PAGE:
Ravel Revels in Versatility : The CSUN-trained keyboardist and composer has played with an array of artists and reflects a spectrum of influences.

SPECIAL TO THE TIMES; <i> Don Heckman contributes regularly to The Times. </i>

Freddie Ravel is a local product well on his way to bigger and better things. Classically trained at Cal State Northridge, the versatile keyboardist-composer has been heard in the last few years with everyone from Tony Bennett and Sergio Mendes to L. Subramaniam and the Rippingtons.

Tonight, Ravel--who just returned from a two-week gig in Tahiti--will lead his own group at La Ve Lee in Studio City.

“We’re going to have a lot of fun,” Ravel said. “There’ll be a full entourage, with Nathan East on bass, Bernie Dresel on drums, Anjani on vocals, Kevin Ricard on percussion and Ricardo Silveira on guitar. It’s a hot bunch of players, and I’m really looking forward to working with them.”

Ravel’s music is a colorful blend of Latin rhythms, jazz improvisations, classical harmonies and funk back-beats. His first album, “Midnight Passion,” was described by Jazz Times magazine as ". . . a heady mix of world musics and jazz.”


“The world is getting smaller,” Ravel said. “Just watch CNN. And people are feeling and experiencing a lot of different kinds of things. It’s a world in which musicians like myself are traveling, all the time, taking in a lot of stuff, and it’s bound to affect their music. I’ve been working in Tahiti for the last two weeks, for example, experiencing that culture, and it’s already had an effect on some of the music I’m working on.”

Ravel also comes to his musical eclecticism naturally. His father is Russian-German-Polish and his mother is Colombian. The sounds he heard while growing up were varied and plentiful.

“My dad played a little guitar,” he recalled, “and my mother played the stereo--incessantly. From the time I was a little kid, I remember hearing her playing recordings, all day, every day, of cumbias and sambas and salsa--stuff that her family would send from Colombia.

“Of course, I was a hard-core Beatles fan by the time I was 7, but pretty soon I was also listening to Buddy Rich and the Doobie Brothers, and Stan Getz and Tower of Power and Earth, Wind & Fire. Definitely eclectic stuff.”


Ravel started out on accordion at the age of 8--"you know, ‘Lady of Spain,’ ‘Fiddler on the Roof,’ things like that,” he said with a laugh. Guitar, drums and piano followed, and by the time he was a teen-ager, he was practicing six and seven hours a day.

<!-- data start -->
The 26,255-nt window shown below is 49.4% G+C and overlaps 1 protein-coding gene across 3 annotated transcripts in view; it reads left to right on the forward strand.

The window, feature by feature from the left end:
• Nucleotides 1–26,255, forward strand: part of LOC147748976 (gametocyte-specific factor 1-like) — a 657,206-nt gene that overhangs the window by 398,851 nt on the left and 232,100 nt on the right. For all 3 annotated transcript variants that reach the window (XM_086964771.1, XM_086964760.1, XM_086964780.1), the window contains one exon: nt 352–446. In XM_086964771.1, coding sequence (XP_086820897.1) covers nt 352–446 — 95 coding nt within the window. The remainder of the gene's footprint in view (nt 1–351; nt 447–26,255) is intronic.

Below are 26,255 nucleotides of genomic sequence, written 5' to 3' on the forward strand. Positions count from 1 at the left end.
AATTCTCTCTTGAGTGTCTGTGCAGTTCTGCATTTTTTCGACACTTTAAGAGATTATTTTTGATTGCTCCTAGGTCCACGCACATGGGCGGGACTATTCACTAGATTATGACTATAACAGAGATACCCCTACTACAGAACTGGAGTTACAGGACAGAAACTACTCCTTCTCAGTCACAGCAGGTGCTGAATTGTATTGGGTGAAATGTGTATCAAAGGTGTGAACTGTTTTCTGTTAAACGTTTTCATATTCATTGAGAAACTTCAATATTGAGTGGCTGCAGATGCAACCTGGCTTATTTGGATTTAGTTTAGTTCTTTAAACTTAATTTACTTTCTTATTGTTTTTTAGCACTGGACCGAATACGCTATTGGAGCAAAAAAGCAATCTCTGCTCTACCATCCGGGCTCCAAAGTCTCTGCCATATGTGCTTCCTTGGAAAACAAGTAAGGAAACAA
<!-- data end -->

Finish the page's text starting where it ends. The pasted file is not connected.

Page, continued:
After college, in the ‘80s, he gradually became one of L. A.'s busy, all-purpose musicians, gigging with Justo Almario, Sadao Watanabe, Dori Caymmi and Quincy Jones, among numerous others. The Hollywood Reporter has glowingly identified Ravel as “one of L. A.'s truly great jazz keyboardists.”

In the process of playing such diverse music, he developed a strong admiration for the multifaceted session and back-up artists who are so important to the entertainment business.

“These guys are very good at what they do,” Ravel said. “Guys like Don Grolnick and Mike Lang and Gerald Albright. They’re great players. Maybe not household names, but I think they make a pretty good living, and they do it by making their music honestly. And that’s something that’s real important to me.”

Ravel’s career is on an upward slope, with three songs on a new Earth, Wind & Fire album, a songwriting collaboration with Amanda McBroom and a second recording of his own in the works for later this year. As enthusiastic as he is about the emerging possibilities for commercial achievements, however, he continues to be a solid believer in creative and professional integrity.

“I want to be as successful as the next guy,” he said. “But you have to be careful about how you make a definition of success. To me, success means doing your own thing in an honest way, being real satisfied with it and not attaching a monetary component to it. That way, if you happen to get a hit, then you got it honestly--you didn’t have to sacrifice elements of your style just because you wanted a hit.

“And the truth is that I really believe that if you’re straightforward about what you’re doing, and just put it out there, audiences will connect with you a lot more strongly. . . .”

Most of all, Ravel is that rarest of the rare--a person who is delighted to be exactly who he is, doing exactly what he is doing.


“I count my blessings that I make a living doing something I love to do. It may be a modest living, right now, but I’m completely jazzed--literally and figuratively--to be playing music. I’m really happy, and I thank God every day that I’m able to pay the bills by doing what I want to do.”

Where and When What: Freddie Ravel at La Ve Lee, 12514 Ventura Blvd., Studio City. Hours: 8 p.m. to midnight tonight. Dinner served from 6 p.m. Price: $5 cover, two-drink minimum. Call: (818) 980-8158.